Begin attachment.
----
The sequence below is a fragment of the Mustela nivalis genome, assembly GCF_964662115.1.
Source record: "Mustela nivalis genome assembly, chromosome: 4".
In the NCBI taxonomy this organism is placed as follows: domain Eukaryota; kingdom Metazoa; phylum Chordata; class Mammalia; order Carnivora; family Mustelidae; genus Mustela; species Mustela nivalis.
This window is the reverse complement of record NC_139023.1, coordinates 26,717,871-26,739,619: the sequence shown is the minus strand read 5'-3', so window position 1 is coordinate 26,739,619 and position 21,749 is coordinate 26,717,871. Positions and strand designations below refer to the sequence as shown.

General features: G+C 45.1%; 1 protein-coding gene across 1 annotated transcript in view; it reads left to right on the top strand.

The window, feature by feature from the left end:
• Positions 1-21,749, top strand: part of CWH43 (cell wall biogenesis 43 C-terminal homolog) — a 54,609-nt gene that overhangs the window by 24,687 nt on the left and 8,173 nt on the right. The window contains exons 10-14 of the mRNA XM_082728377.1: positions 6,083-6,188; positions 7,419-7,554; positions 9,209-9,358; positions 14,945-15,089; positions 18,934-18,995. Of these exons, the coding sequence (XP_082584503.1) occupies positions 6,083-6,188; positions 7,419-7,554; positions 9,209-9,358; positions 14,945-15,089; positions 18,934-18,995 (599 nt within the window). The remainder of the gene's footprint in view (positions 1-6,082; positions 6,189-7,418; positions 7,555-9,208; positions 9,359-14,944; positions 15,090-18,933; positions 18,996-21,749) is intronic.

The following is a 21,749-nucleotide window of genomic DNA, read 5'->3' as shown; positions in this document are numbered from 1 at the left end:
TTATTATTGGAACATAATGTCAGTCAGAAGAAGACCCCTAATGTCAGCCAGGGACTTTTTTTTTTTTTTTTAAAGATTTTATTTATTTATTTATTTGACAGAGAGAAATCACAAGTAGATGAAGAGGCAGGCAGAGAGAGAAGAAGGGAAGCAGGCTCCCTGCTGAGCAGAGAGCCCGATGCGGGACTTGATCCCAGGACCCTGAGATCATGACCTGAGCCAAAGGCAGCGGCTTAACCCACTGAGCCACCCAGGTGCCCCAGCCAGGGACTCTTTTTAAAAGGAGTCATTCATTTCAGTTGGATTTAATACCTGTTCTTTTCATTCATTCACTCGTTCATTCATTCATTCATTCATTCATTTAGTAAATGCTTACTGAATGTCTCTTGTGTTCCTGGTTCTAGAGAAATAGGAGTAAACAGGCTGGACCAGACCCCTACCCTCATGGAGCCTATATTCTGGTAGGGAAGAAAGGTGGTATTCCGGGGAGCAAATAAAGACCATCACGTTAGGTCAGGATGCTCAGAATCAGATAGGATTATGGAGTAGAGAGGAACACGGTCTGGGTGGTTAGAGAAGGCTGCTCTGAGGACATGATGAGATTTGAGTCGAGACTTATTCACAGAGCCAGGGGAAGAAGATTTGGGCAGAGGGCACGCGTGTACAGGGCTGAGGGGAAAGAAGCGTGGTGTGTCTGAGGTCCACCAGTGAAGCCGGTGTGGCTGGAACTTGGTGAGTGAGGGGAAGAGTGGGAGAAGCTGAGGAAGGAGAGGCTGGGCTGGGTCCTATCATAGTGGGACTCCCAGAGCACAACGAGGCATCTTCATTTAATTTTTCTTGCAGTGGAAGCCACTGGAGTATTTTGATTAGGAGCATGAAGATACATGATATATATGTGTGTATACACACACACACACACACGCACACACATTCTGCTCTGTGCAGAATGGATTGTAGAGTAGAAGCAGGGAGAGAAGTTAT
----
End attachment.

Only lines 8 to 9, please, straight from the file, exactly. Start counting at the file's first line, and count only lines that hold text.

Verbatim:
The following is a 21,749-nucleotide window of genomic DNA, read 5'->3' as shown; positions in this document are numbered from 1 at the left end:
TTATTATTGGAACATAATGTCAGTCAGAAGAAGACCCCTAATGTCAGCCAGGGACTTTTTTTTTTTTTTTTAAAGATTTTATTTATTTATTTATTTGACAGAGAGAAATCACAAGTAGATGAAGAGGCAGGCAGAGAGAGAAGAAGGGAAGCAGGCTCCCTGCTGAGCAGAGAGCCCGATGCGGGACTTGATCCCAGGACCCTGAGATCATGACCTGAGCCAAAGGCAGCGGCTTAACCCACTGAGCCACCCAGGTGCCCCAGCCAGGGACTCTTTTTAAAAGGAGTCATTCATTTCAGTTGGATTTAATACCTGTTCTTTTCATTCATTCACTCGTTCATTCATTCATTCATTCATTCATTTAGTAAATGCTTACTGAATGTCTCTTGTGTTCCTGGTTCTAGAGAAATAGGAGTAAACAGGCTGGACCAGACCCCTACCCTCATGGAGCCTATATTCTGGTAGGGAAGAAAGGTGGTATTCCGGGGAGCAAATAAAGACCATCACGTTAGGTCAGGATGCTCAGAATCAGATAGGATTATGGAGTAGAGAGGAACACGGTCTGGGTGGTTAGAGAAGGCTGCTCTGAGGACATGATGAGATTTGAGTCGAGACTTATTCACAGAGCCAGGGGAAGAAGATTTGGGCAGAGGGCACGCGTGTACAGGGCTGAGGGGAAAGAAGCGTGGTGTGTCTGAGGTCCACCAGTGAAGCCGGTGTGGCTGGAACTTGGTGAGTGAGGGGAAGAGTGGGAGAAGCTGAGGAAGGAGAGGCTGGGCTGGGTCCTATCATAGTGGGACTCCCAGAGCACAACGAGGCATCTTCATTTAATTTTTCTTGCAGTGGAAGCCACTGGAGTATTTTGATTAGGAGCATGAAGATACATGATATATATGTGTGTATACACACACACACACACACGCACACACATTCTGCTCTGTGCAGAATGGATTGTAGAGTAGAAGCAGGGAGAGAAGTTAT